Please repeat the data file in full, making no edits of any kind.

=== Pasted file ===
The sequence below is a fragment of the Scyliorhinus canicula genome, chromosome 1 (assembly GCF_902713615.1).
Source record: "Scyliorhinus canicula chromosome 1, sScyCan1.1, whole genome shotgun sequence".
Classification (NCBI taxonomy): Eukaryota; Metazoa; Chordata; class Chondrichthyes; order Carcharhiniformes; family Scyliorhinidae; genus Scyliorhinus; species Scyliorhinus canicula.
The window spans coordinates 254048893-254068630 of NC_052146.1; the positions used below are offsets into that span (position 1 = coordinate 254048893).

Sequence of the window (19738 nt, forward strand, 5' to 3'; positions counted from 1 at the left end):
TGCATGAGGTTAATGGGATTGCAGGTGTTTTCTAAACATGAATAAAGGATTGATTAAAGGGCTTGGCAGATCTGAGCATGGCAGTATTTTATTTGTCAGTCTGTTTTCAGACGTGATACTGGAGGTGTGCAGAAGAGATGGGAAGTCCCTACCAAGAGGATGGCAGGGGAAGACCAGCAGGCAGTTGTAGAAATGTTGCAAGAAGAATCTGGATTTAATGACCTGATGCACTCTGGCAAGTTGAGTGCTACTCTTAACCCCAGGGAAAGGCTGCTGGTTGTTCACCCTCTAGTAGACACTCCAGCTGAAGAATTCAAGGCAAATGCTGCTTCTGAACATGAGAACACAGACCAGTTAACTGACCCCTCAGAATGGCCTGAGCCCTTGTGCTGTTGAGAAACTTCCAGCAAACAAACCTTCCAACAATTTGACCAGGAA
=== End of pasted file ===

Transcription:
The sequence below is a fragment of the Scyliorhinus canicula genome, chromosome 1 (assembly GCF_902713615.1).
Source record: "Scyliorhinus canicula chromosome 1, sScyCan1.1, whole genome shotgun sequence".
Classification (NCBI taxonomy): Eukaryota; Metazoa; Chordata; class Chondrichthyes; order Carcharhiniformes; family Scyliorhinidae; genus Scyliorhinus; species Scyliorhinus canicula.
The window spans coordinates 254048893-254068630 of NC_052146.1; the positions used below are offsets into that span (position 1 = coordinate 254048893).

Sequence of the window (19738 nt, forward strand, 5' to 3'; positions counted from 1 at the left end):
TGCATGAGGTTAATGGGATTGCAGGTGTTTTCTAAACATGAATAAAGGATTGATTAAAGGGCTTGGCAGATCTGAGCATGGCAGTATTTTATTTGTCAGTCTGTTTTCAGACGTGATACTGGAGGTGTGCAGAAGAGATGGGAAGTCCCTACCAAGAGGATGGCAGGGGAAGACCAGCAGGCAGTTGTAGAAATGTTGCAAGAAGAATCTGGATTTAATGACCTGATGCACTCTGGCAAGTTGAGTGCTACTCTTAACCCCAGGGAAAGGCTGCTGGTTGTTCACCCTCTAGTAGACACTCCAGCTGAAGAATTCAAGGCAAATGCTGCTTCTGAACATGAGAACACAGACCAGTTAACTGACCCCTCAGAATGGCCTGAGCCCTTGTGCTGTTGAGAAACTTCCAGCAAACAAACCTTCCAACAATTTGACCAGGAA